• Provide support for Eid Qurbani & distribution to families (both Muslim and non-Muslim)
  • 100% support for the renovation and reconstruction of one of the family home (family of 14+)
  • Sponsor volunteers to visit Chiapas
  • Provide one on one private Q&A sessions for the women;
  • Provide ongoing access to a female teacher;
  • Bringing together of two communities;
  • Strengthen sisterhood/brotherhood ties in families;

In the upcoming trip, they would like to continue with the improvement of the living conditions. One of the women lives in a single room with her husband, seven children, and is expecting another child soon.  The want to renovate and build an expansion so they can live more comfortably.
There will have a community gathering to celebrate the completion of another sister’s home – she is one of the first converts in Chiapas. Sister Zainab Ismail and another sister will be the witnesses for two community weddings. Sister Zainab will begin with lessons from “The Clarification of Noble Character” by al-Habib Umar bin Hafiz in Spanish.
They also have a surprise Skype meeting planned with the students of an Islamic primary school in Leicester, UK and the Muslim children of Chiapas, Mexico to create a network of support.
We ask you to pray and support financially this noble project to assist the deeply spiritual community that is suffering hardship due to little financial means of supporting their lives.
Please donate generously to bring light to this endeavour and May God grant all those supporting it with His mercy and guidance.
Make a donation online via the Al Maqasid website.
You can also send us a check, write “Latin America Outreach” in the memo and make it out to:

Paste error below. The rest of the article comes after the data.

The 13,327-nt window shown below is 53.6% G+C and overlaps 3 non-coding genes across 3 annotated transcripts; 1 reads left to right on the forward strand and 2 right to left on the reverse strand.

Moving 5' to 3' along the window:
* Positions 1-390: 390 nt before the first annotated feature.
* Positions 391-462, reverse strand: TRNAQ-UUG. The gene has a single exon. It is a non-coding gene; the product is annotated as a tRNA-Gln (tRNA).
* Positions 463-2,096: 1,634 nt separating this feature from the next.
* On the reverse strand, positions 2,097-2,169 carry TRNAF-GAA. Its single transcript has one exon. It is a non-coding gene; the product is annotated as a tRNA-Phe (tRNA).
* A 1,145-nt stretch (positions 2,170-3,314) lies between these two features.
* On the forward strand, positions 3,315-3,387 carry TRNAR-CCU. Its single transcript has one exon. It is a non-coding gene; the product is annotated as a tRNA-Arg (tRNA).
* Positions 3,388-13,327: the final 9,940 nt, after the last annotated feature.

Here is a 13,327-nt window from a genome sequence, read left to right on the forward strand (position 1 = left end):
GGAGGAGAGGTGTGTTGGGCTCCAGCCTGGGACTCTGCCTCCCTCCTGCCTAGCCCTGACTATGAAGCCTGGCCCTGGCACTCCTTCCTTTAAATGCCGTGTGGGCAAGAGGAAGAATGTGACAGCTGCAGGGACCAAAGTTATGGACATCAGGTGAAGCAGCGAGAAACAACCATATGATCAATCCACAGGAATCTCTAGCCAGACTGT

PO Box 99
Macungie, PA 18062
We are a 501(c)3 Non-Profit registered in New Jersey.
Jazak Allah Khair

Update from Sister Zainab Ismail:

Alhamdulillah, we shared an emotional Skype meeting with Muslim children of Chiapas and Muslim children from The Land of Learning Primary school in Leichester, UK. The children asked, each other questions and recited Quran for each other. We closed with a beautiful nasheed and dua from the students in Leichester, UK. May Allah preserve our children and keep them on the straight path.
Chiapas-Skype3 Chiapas-Skype2 Chiapas-Skype1

American Muslims Respond: Fundraise for Victims’ Families

At least 14 people have been killed and 17 more wounded in San Bernardino, California where up to 3 attackers went on a shooting spree at a regional center that provides services to those with special needs. The San Bernardino families lost their loved ones in a deplorable act of violence. This is why a collective American Muslim leaders and groups have launched an effort to raise funds for the victims’ families.

We wish to respond to evil with good, as our faith instructs us and send a powerful, united message of compassion through action. Our Prophet Muhammad peace be upon him, said: “Have mercy to those on earth, and the One in the Heavens (God) will have mercy upon you.” And the Quran teaches to “Repel evil by that which is better.” (41:34)

All fundraising proceeds will help with the immediate, short term needs of the families, such as funeral expenses. If we exceed the $50,000 goal, we can even assist the families with long-term expenses or possible provide a donation to the regional center where the shooting took place. Funds will be distributed to the victims’ families by the MiNDS Institute.

Please contribute and share this project with those you know and inshaAllah together we can send this message of compassion.


Resources for Seekers:

Zakat: Giving Locally vs. Abroad

Answered by Ustadh Tabraze Azam
Question: Asalamualykum wa Rahmatullahi wa Barakatuh,
A good friend of mine and myself were discussing donating zakat locally vs globally. One point was made that donating locally is the way of the sunnah and the way of ihsan. Is this correct? Is one better than the other?